Latin name: Chimaphila umbellata (L.) W. Bartram
Botanical family: Pyrolaceae
Growth habit: Herb
Vernacular name(s): prince's pine, pipsissewa (Eng.)
chimaphile à ombelles, herbe à peigne (Fr.)
amiskwathowipak (Cree)
k'agegiga'kil (Malecite)
yaskopteg, ga'gîge'bûg (Ojibwa)
jabak (Abenaki)
Mixed with other species to make a remedy for gonorrhoea and ulcers. Steeped and applied to blisters [Ojibwa: 85]. Applied to open sores and ingested as a tonic and diuretic [44]. Used as an ingredient in a decoction to treat backache or stabbing pain in the chest. Tea or decoction used in blood coughing [Cree: 95]. Steeped with common Juniper and taken in consumption. Steeped and taken to purify blood [Malecite: 65]. Used as a medicine for head colds [Abenaki: 67]. Used in tuberculosis and as a general stomach medicine [Mi'kmaq: 62; Ojibwa: 87]. Boiled and drunk to induce sweating [Algonquians: 63].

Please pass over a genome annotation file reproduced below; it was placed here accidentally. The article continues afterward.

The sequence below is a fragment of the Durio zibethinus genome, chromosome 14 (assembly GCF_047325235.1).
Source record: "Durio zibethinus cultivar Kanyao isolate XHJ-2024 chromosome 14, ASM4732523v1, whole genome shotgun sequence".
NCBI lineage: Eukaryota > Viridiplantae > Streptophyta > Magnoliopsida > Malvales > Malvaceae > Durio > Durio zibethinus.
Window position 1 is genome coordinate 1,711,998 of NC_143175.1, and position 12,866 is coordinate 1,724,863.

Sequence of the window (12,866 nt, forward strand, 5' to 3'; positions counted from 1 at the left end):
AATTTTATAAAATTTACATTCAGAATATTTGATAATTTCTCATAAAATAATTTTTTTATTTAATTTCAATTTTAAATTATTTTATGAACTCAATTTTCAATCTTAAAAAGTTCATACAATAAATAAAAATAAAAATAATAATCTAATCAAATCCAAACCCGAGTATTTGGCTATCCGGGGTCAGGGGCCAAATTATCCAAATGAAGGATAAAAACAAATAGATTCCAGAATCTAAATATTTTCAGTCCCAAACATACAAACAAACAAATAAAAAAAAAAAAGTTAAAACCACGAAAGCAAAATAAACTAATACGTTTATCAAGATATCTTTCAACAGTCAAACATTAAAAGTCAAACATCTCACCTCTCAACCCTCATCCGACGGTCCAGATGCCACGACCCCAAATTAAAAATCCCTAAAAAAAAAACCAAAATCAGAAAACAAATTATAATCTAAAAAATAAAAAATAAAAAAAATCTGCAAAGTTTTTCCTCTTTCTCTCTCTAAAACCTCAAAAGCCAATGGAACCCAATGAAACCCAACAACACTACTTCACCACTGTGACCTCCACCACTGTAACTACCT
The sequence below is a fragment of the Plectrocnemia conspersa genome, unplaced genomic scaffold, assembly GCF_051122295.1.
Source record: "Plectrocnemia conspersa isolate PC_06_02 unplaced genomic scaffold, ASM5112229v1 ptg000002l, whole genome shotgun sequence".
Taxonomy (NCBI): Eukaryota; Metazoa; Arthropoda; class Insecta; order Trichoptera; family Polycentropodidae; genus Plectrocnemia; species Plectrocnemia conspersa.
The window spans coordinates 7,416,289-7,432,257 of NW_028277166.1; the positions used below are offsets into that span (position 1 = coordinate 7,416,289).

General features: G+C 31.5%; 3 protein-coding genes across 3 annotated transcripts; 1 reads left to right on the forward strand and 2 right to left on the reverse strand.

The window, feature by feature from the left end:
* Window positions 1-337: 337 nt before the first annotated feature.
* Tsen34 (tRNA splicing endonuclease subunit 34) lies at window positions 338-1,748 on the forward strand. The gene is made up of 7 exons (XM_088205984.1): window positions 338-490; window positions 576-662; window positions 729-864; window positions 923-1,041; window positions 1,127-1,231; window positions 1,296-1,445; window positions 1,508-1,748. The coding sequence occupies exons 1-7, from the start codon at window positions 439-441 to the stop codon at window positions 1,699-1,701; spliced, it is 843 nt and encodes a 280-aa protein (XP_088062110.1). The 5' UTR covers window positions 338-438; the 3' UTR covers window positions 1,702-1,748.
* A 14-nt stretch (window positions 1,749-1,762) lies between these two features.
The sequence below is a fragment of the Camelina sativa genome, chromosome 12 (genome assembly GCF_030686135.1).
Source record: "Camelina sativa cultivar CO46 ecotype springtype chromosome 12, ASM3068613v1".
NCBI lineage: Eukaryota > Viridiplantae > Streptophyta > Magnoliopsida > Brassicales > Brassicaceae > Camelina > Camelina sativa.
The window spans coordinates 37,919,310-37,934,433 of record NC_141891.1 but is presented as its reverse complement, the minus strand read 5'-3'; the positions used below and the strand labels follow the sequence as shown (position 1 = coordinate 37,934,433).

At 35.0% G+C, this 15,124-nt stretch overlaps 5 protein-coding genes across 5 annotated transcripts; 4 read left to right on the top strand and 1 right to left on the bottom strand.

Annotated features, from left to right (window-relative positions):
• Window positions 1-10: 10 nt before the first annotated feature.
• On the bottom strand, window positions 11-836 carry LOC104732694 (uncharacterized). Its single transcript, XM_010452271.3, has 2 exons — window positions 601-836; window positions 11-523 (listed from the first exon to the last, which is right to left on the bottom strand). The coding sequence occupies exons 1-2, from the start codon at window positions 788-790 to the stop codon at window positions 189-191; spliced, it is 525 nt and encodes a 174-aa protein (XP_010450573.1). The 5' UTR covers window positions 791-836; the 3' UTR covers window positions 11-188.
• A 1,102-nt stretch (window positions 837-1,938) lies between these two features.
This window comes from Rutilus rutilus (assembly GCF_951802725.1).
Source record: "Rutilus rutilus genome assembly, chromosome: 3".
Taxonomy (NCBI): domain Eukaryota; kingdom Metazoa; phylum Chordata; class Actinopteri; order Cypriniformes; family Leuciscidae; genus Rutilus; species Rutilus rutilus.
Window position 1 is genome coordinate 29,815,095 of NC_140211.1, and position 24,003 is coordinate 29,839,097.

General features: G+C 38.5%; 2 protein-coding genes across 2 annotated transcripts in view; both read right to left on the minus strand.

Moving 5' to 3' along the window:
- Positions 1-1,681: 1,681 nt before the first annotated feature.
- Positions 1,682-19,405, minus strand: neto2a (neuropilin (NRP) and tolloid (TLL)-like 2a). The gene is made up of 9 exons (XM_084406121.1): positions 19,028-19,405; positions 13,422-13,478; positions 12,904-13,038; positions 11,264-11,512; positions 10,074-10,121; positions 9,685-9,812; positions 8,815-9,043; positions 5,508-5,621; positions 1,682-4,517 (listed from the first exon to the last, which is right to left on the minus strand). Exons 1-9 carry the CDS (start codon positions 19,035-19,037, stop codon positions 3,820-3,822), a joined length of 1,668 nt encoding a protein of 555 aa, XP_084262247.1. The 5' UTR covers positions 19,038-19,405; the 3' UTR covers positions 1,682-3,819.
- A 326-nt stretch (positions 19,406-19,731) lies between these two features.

Roots :Decoction used to treat sore eyes [Ojibwa 47]. Steeped with Conioselium chinense, Tsuga canadensis, and Rumex crispus and given in bladder problems [Mi'kmaq 62].